National Geographic : 1899 Nov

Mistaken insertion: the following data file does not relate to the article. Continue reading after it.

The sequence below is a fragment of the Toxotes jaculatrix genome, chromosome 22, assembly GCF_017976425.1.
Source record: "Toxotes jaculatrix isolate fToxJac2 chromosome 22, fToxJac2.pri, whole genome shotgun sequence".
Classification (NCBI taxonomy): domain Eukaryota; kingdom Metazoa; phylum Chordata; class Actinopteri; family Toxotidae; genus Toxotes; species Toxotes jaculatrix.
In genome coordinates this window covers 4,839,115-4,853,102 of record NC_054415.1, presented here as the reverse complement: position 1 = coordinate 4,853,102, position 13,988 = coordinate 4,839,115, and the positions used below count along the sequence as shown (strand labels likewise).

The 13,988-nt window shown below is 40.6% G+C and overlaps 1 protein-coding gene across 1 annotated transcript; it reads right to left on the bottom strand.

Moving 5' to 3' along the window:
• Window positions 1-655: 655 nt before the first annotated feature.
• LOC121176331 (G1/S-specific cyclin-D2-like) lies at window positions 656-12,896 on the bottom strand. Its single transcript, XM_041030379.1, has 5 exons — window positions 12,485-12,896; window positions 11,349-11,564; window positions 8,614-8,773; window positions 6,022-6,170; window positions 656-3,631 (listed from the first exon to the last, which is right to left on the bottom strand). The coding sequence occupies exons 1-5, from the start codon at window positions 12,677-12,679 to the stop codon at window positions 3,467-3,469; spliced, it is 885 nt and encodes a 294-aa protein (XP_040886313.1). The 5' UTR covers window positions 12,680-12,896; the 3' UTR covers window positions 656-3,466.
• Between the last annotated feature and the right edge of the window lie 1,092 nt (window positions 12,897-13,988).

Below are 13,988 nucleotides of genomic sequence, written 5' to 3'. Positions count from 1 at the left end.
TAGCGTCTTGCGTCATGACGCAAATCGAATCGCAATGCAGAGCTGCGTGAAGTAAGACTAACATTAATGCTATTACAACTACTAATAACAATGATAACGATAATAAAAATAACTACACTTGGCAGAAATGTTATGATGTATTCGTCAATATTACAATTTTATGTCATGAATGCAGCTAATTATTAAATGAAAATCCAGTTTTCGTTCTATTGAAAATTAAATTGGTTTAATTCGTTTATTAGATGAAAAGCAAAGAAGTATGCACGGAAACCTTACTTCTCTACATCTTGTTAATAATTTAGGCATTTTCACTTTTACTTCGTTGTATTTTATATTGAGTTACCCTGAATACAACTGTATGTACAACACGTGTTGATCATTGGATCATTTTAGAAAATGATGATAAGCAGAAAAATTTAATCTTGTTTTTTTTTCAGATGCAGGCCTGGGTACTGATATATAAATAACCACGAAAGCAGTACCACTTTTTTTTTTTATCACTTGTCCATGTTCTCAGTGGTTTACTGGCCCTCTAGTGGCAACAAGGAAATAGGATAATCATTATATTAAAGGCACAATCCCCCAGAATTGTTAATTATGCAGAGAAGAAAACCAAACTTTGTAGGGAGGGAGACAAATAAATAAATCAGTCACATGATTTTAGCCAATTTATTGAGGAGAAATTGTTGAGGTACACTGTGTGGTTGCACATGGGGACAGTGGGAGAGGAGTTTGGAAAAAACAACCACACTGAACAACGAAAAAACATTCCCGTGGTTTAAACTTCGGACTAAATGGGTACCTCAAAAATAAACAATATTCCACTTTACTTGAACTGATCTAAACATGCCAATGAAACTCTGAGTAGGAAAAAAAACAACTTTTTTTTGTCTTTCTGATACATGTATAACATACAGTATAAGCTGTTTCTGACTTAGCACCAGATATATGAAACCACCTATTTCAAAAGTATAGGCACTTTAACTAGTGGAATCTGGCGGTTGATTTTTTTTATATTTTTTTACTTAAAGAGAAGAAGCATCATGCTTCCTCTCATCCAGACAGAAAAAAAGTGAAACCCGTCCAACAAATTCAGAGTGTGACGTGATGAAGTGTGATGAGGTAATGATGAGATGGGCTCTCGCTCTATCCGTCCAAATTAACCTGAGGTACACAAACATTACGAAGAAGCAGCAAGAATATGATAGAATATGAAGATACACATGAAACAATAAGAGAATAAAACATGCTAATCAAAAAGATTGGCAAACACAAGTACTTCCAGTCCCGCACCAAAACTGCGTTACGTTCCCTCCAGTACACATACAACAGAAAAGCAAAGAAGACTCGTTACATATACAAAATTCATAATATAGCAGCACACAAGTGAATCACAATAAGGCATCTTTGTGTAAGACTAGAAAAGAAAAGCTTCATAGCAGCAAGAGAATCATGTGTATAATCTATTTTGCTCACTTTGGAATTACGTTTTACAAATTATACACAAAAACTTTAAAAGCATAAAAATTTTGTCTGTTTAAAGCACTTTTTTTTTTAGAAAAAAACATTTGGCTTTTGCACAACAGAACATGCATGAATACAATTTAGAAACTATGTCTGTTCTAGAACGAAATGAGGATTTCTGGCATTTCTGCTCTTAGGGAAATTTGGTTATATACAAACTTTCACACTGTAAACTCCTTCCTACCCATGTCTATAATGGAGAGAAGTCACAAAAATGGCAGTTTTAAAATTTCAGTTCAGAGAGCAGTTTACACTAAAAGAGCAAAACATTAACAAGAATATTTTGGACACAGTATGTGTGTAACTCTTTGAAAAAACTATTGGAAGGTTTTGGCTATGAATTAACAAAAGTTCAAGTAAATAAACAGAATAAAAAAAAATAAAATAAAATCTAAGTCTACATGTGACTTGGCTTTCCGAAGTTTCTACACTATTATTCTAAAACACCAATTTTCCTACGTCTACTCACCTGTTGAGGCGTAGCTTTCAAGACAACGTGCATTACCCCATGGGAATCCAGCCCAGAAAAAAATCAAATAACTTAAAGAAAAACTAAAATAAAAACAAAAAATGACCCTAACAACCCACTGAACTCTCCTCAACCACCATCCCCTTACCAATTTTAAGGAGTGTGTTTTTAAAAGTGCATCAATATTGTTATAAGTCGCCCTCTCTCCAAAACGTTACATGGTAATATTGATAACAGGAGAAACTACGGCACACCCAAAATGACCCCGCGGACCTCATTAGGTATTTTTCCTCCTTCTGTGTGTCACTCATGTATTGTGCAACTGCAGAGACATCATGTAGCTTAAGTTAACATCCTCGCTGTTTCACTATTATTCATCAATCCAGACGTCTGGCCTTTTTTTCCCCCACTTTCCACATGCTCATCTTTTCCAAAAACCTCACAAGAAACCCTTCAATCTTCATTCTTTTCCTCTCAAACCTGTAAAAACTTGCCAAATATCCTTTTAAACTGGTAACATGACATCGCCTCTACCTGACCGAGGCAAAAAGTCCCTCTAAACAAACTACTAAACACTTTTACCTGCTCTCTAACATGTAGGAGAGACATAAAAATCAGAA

450 THE ALASKAN BO UNDAR Y tions of the war. This fact is shown by the Alaska archives and by the testimony of Sir George Simpson before the Parliament ary committee.* About the time of the cession of Alaska to the United States gold was discovered in the Cassiar region of British Columbia, reached through the Stikine river, and the passage of miners made it desirable to have the eastern boundary of the strip where it crosses that river more accurately marked, and this led to a movement, in 1873-'4, on the part of the British and United States governments, for a joint survey of the boundary. In a conference at Washington, February 15, 1873, between Secretary Fish and the British minister, Sir Edward Thornton, it was stated by Mr Fish that a survey of the entire boundary, as esti mated by the engineers, would cost, for the United States alone about $1,500,000, and it was suggested that it would be found sufficient to fix the boundary at certain determined points, and there were named the head of Portland canal, " the point where the boundary line crosses the Rivers Skoot, Stakine, Taku, Isel cat, and Chilkaht, Mount St. Elias," etc. The legislative assembly of British Columbia, in petitioning the Canadian government for a survey, refers to it as " the boundary of the 3 0-mile belt of American territory." Sir Edward Thornton communicated to th8 Foreign Office the result of his conference with Secretary Fish, and it was then submitted through the Colonial Office to the Canadian government, by whom it was referred to the surveyor general, Dennis, who reported favorably upon the plan. He restated the points to be determined and enumerates the rivers " Skoot, Stakine, Taku, Iselcat, and Chilkaht," and says that in his opinion "it is unnecessary at present (and it may be for all time) to incur the expense"' of any other survey than that named. It was thereupon determined that such a joint survey should be made, the total cost of which the British boundary commissioner, Major Cameron, estimated might reach $2,230,000. The plan was not at that time carried into execution because of * Report, etc,, p. 140: "1738. During the late war which existed between Russia and England, I believe that some arrangement was made between you and the Russians by which you agreed not to molest one another? Yes; such an arrangement was made. "1739. By the two companies? Yes; and government confirmed the arrangement. "1740. You agreed that on neither side should there be any molestation or interfer ence with the trade of the different parties ? Yes. "1741. And I believe that that was strictly observed during the whole war? Yes. "1742. Mr. Bell, which government confirmed the arrangement, the: Russian or the English, or both? Both governments."